I am going to have shots to deaden the nerves in my knees and hope for the best. It is terrible to endure difficult surgery and then have more pain.

By anon336758 — On May 31, 2013

I had a total knee replacement in October 2012. I had a lot of scar tissue and didn't have ROM so I had a manipulation in November. It got worse.

Three months after the manipulation, I had arthroscopic surgery to cut the scar tissue. Within eight days of the surgery, and being on a CPM and going to PT, I lost over 35 degrees of motion. In addition, my extension is at -7. At this point, is my only option a revision? I'm reading these comments and it doesn't look like anyone had success. Please let me know your experiences and if I have any other options.

By anon331135 — On Apr 21, 2013

I was bone to bone. I had an initial knee replacement, used the immobilizer walker and cane. After a month of painful PT being able to bend slightly and using the CPM machine. The volume of scar tissue would not allow me to go no further than 5 to 10 degrees. So, I had a manipulation, and when there was no improvement, I had arthroscopic surgery.

When the doctor saw there was too much scar tissue for the arthroscopic surgery, he performed a knee revision. The knee revision was a bust because the volume of scar tissue that amassed while I was healing still would not allow me an improved ROM. I continued with PT and other forms of rehab measures and massage therapy. The massage therapy did give me some relief as the swelling went down tremendously and my left leg became stronger than my right leg. Twelve months passed then my left leg was going numb, tingling sensations, paining when I would place my leg a particular way and it was sometimes painful.

I did research and found another surgeon. An X-ray revealed the first surgeon put the device in crooked. So I let the new surgeon give me a second revision. He is responsible for the slight improvement of my leg because I can bend my knee about 45 degrees. I do have a lot of scar tissue and it is an everyday process to control it. I had the second surgery in January 2011 and if I press just below my knee, I can feel the scar tissue is not hard. If I press on it, it leaves an impression then becomes smooth again. I do have a limp, but not as severe as it was before the second surgery.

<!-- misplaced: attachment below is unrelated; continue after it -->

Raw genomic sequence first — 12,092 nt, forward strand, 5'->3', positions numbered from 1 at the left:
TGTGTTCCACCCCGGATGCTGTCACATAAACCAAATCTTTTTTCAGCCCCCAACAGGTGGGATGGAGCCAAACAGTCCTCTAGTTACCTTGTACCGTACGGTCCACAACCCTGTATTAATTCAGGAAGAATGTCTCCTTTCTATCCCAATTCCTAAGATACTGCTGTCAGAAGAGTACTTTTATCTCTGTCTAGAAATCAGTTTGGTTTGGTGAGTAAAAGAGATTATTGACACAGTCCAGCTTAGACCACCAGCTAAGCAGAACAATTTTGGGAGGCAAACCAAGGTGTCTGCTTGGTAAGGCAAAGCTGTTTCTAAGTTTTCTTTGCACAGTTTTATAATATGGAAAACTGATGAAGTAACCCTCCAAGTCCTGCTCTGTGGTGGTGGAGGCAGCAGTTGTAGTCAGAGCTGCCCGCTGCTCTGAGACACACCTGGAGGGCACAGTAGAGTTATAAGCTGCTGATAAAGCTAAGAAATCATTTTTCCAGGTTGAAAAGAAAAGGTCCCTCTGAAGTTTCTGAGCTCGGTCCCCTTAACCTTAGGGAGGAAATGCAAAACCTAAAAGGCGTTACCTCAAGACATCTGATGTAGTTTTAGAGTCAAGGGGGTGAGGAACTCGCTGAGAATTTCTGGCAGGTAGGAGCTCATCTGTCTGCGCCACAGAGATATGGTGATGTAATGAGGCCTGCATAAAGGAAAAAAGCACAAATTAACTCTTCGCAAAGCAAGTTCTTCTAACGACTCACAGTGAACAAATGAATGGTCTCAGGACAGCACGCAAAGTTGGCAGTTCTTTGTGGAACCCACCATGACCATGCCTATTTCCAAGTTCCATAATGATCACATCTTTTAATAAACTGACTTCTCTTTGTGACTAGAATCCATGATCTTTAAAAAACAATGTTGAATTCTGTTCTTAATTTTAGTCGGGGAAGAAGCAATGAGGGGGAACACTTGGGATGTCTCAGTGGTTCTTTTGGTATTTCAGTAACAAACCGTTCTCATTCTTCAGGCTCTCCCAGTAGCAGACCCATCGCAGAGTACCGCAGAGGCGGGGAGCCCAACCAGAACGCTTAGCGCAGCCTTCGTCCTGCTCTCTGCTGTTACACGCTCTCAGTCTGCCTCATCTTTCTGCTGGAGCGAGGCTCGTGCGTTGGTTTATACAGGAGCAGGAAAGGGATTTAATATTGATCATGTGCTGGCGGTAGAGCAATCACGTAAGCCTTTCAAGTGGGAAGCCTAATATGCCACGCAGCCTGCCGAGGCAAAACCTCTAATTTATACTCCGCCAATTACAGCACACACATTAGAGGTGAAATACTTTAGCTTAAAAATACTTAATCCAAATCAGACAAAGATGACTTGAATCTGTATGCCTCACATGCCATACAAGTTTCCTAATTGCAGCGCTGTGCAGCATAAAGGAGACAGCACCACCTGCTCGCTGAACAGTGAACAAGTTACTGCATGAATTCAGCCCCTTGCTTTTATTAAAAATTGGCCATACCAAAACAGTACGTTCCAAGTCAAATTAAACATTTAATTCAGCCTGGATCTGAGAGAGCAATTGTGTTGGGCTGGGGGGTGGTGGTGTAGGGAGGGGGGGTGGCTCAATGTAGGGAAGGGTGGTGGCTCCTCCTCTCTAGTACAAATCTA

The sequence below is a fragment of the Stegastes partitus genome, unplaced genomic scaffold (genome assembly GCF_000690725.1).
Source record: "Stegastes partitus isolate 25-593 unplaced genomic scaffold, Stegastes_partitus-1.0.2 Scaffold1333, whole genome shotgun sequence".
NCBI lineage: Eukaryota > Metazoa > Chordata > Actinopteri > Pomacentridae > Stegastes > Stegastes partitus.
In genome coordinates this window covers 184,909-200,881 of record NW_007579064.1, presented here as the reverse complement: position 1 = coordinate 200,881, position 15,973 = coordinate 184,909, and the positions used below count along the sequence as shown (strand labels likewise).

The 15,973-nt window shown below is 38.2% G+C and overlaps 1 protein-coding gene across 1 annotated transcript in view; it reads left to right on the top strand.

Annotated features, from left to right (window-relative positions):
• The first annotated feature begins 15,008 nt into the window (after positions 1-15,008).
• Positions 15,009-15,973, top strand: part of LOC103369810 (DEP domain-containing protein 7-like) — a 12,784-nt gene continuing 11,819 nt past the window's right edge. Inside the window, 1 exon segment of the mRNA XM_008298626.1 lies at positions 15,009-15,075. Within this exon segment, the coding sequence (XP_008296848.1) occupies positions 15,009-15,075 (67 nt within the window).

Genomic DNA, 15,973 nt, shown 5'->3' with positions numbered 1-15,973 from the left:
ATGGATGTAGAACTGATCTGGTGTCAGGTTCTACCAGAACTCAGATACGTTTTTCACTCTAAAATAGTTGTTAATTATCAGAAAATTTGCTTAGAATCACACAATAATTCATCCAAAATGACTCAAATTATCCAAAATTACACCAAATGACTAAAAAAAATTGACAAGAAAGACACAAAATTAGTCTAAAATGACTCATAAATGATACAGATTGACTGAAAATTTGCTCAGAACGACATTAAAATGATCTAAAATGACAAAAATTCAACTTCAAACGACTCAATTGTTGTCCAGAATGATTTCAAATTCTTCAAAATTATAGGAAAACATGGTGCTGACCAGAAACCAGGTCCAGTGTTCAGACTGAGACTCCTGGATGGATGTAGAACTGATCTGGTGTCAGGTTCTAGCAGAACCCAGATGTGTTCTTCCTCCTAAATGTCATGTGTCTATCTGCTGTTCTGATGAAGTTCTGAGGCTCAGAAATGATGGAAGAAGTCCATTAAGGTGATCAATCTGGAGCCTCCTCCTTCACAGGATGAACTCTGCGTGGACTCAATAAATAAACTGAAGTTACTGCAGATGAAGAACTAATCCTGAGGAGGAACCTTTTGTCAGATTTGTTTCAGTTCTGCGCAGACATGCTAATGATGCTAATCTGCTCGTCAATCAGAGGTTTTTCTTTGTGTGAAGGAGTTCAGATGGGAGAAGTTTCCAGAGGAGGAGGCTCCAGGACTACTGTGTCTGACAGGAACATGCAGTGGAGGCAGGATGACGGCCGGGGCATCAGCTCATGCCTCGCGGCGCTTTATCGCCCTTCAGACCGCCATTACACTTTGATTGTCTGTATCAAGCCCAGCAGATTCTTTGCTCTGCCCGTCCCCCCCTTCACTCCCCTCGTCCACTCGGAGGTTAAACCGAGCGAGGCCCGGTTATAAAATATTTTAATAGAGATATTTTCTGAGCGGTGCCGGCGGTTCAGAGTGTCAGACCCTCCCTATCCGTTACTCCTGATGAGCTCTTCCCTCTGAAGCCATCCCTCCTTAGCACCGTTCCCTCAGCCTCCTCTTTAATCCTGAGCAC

Every day, I must exercise my knee. Scar tissue is alive. When I work out, my leg swells and after I am done, the scar tissue shows me it is ticked off by tightening the area above and below my knee. It chokes the heck out of my leg. Scar tissue has a mind of its own. So, I have decided to live with it. I do not want to go through any more trauma on my left leg.

My issue is how to deal with the compensation of my right leg because I know that in the long term, it will affect my mobility. So, other than pool therapy and massage therapy, what other things can I do to improve the quality of my mobility?

By anon325303 — On Mar 15, 2013

I had total knee replacement in 2010, and it wasn't working. Then they tried manipulation and still could not get it going along with physical therapy. The doctor said he was going back in to see what the problem was.

When I woke up in the hospital for the second time, I was told the doctor took the whole thing out and put in a better knee. Anyway, I went through the same procedure at physical therapy and had to go through manipulation again without success. I was then sent to Stanford in Redwood City, Ca. for re-constructive surgery and the doctor told me, "I see patients like you every day. I can guarantee you will have at least 60 percent bend so you will be able to walk without a limp." Of course, I said let's go for it. This was done 2011. I went back to physical therapy and no progress once again.

He also tried another manipulation and if I have 10-15 percent, bend I am lucky. The reconstructive surgery left me worse off. I was at the point of no pain after the first two, but with this one I continue to have pain which I have just had to learn to deal with.

Are there any procedures left for me? I try to keep up hope and figure someday, someone is going to do something about the frozen knee after replacement.

By anon258373 — On Apr 01, 2012

I had ACL surgery Nov 2011. It resulted in loss of extension (-10 degrees) and flexion only to 90 degrees. I underwent an MUA procedure March 2012 where they got my knee to -5 degrees extension and 140 degrees flexion. After 48 hours of constant CPM (no toilet liberties) we took the machine off and guess what? I have extension at -10 degrees and flexion at 90 degrees -- and a whole lot of discomfort.

What are my next options? I am a gymnast and need to return to my sport. The flexion doesn't bother me as much as the loss of extension.

By anon175821 — On May 13, 2011

if CPM fails what is next step if any? I had this treatment still unable to bend my knee.